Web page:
Demand for Nursing Education Grows
| by MNU News firstname.lastname@example.org
MidAmerica Nazarene University continues to experience increased demand in all areas of nursing education. MNU’s three accelerated nursing programs continue to experience growth in enrollment in Olathe, Liberty, and online, due to growing industry demand for educationally prepared nurses. To keep up with the growing number of those interested in a professional nursing career, MNU is expanding where and how these programs are offered.
The university’s RN-BSN program is now available online or on-site at the Liberty, Mo. and Olathe, Kan. locations. To accommodate the increased need for flexible scheduling, students may start at the beginning of any five-week course.
MNU’s accelerated BSN program is also growing in demand. Those with three years of college can become nurses in just one year. According to Professor Brad Strecker, program director for the accelerated BSN program, the one-year format is attracting students who want to change careers quickly.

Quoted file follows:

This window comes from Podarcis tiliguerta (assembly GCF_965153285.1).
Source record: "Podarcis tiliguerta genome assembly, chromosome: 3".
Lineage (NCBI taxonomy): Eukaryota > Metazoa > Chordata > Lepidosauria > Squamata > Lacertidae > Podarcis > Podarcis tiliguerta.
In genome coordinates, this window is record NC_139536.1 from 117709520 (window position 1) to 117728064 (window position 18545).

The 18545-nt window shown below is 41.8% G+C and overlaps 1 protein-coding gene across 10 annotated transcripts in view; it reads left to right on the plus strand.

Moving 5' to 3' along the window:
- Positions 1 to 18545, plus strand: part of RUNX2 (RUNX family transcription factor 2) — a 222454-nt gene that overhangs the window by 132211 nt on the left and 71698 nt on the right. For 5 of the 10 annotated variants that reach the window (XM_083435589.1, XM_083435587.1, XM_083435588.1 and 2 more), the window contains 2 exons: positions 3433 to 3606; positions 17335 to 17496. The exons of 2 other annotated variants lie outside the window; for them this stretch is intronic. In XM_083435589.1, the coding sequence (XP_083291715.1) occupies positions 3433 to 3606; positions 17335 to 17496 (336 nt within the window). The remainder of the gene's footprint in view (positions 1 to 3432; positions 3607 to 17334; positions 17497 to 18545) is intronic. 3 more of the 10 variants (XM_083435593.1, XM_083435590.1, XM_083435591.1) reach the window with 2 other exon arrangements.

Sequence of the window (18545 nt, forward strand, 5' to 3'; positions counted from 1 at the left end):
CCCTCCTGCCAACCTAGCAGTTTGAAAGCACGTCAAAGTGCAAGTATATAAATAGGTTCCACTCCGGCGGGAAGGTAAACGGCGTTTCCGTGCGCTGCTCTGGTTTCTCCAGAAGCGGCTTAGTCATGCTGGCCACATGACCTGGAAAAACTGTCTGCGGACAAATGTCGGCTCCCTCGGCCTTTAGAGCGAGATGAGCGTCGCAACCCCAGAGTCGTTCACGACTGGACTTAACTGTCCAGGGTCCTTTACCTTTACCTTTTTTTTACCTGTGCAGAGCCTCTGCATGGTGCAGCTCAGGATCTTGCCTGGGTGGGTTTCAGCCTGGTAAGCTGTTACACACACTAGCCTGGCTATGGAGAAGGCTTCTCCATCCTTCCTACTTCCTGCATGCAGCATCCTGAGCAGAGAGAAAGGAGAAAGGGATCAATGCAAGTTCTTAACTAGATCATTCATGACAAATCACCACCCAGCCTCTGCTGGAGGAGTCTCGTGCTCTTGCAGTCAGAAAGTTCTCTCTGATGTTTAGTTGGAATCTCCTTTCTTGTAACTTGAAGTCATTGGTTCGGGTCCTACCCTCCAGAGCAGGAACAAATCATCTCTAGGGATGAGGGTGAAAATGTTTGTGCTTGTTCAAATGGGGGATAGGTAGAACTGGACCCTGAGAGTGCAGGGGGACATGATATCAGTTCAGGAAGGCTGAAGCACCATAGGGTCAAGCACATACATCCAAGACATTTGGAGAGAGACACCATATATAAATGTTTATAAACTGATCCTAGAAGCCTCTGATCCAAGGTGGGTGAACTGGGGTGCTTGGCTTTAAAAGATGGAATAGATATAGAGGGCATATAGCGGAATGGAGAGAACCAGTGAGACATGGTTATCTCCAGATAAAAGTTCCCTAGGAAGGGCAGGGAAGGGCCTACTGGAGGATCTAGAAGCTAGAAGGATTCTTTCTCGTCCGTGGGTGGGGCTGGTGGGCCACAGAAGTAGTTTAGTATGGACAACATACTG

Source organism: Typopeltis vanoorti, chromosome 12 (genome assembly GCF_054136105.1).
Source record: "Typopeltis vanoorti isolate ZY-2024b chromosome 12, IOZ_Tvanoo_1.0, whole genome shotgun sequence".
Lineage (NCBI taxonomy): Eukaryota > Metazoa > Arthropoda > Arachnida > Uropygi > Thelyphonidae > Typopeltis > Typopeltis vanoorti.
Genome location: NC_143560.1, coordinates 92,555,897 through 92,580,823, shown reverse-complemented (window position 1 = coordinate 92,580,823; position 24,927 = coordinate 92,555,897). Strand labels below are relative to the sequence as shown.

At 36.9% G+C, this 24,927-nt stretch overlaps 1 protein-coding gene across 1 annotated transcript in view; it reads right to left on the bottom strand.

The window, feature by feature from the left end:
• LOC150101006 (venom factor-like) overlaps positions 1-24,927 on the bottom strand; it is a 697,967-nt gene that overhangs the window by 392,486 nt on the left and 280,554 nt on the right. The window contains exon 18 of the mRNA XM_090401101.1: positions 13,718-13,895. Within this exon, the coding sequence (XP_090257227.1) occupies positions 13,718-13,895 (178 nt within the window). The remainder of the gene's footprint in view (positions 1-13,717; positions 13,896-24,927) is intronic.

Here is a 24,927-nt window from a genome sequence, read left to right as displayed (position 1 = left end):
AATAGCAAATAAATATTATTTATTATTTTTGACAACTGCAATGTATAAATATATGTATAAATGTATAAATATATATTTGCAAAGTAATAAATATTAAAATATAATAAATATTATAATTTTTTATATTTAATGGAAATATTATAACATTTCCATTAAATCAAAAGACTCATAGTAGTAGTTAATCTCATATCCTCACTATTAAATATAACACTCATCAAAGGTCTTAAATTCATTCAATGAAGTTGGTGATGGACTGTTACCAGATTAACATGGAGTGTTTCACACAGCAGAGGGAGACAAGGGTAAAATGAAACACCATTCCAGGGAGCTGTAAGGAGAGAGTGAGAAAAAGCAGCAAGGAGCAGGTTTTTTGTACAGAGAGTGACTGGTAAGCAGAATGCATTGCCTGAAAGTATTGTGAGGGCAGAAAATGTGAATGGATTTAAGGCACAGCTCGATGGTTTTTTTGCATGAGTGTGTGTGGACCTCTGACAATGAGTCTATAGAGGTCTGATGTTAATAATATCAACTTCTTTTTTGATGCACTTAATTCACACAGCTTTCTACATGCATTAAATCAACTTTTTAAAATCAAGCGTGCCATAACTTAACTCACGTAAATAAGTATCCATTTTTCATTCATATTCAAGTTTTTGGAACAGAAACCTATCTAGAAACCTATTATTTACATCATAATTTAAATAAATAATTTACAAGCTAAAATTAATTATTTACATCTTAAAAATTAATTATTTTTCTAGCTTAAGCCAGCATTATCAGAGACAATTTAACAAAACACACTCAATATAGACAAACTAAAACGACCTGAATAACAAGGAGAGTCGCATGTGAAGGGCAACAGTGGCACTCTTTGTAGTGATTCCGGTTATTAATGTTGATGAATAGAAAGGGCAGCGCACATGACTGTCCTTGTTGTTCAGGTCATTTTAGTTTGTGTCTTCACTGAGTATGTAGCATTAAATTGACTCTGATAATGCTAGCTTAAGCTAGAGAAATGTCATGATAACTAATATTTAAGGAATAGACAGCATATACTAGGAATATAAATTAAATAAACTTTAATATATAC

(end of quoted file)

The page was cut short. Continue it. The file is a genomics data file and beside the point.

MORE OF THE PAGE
“Students are coming from all sorts of careers to go into nursing,” Strecker says. “They must be highly motivated, but in a year’s time they are ready to take the NCLEX-RN® exam and move into a career that’s in great demand.”
MNU awards ten, $10,000 scholarships from the Robert Wood Johnson Foundation for students from traditionally underrepresented groups who are accepted into the accelerated BSN program.
The year-long Master of Science in Nursing program, offered in Olathe and Liberty, provides an option for nurses to continue their professional education. Students select an emphasis in either Nursing Education or Healthcare Administration, and according to MSN graduate Sarah Miller, find that continuing their education prepares them for future leadership opportunities.
“Earning my MSN has given me the opportunity to accept and excel in a full-time teaching position,” says Miller, instructor of nursing at Kansas City Kansas Community College. “It has also given me the confidence and skills to become a well-rounded nurse.”